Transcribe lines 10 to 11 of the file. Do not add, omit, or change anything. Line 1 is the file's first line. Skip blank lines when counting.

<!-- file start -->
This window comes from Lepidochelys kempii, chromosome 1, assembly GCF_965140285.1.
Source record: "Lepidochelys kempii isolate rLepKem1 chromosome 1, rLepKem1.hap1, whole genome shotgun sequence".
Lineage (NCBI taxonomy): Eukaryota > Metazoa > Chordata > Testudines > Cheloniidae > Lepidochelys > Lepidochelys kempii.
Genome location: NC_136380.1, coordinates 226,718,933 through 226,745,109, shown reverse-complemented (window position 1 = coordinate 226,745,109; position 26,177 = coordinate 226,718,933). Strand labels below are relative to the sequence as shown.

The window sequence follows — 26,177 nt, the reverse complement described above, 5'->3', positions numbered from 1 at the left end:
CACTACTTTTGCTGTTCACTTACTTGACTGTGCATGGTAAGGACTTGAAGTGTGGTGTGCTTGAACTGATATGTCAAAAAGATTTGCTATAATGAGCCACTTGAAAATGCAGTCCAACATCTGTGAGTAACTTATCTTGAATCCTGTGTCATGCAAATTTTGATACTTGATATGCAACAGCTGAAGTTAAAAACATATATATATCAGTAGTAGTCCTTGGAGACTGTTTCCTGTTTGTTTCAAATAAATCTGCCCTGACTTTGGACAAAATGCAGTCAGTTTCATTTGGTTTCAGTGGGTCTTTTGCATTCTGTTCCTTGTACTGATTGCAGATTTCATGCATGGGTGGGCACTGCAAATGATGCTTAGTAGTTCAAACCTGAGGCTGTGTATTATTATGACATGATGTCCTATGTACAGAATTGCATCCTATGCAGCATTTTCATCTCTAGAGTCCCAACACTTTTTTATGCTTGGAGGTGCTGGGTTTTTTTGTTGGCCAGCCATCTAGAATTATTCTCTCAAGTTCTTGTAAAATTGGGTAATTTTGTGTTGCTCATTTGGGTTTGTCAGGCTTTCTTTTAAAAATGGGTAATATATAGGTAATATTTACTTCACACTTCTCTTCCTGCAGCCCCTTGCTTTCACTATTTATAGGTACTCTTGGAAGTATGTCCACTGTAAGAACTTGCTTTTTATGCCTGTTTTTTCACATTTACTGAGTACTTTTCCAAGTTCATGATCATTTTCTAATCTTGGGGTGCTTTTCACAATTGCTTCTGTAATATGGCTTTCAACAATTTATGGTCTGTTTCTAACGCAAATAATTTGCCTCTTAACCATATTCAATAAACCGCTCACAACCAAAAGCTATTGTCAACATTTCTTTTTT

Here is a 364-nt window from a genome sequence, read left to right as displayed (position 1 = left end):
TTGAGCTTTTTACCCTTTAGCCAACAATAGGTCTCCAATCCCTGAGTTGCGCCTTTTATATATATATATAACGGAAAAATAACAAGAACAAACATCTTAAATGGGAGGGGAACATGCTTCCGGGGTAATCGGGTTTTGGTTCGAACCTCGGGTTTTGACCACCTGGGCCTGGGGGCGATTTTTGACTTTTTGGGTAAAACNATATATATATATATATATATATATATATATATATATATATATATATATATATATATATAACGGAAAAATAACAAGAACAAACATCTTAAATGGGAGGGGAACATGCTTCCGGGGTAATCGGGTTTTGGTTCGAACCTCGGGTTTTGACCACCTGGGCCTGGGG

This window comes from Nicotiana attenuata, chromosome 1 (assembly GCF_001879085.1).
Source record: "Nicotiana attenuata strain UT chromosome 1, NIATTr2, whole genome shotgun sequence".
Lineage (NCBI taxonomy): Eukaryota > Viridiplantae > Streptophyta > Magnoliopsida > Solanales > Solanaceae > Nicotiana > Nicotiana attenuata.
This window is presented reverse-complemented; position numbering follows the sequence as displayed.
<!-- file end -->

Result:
Source record: "Nicotiana attenuata strain UT chromosome 1, NIATTr2, whole genome shotgun sequence".
Lineage (NCBI taxonomy): Eukaryota > Viridiplantae > Streptophyta > Magnoliopsida > Solanales > Solanaceae > Nicotiana > Nicotiana attenuata.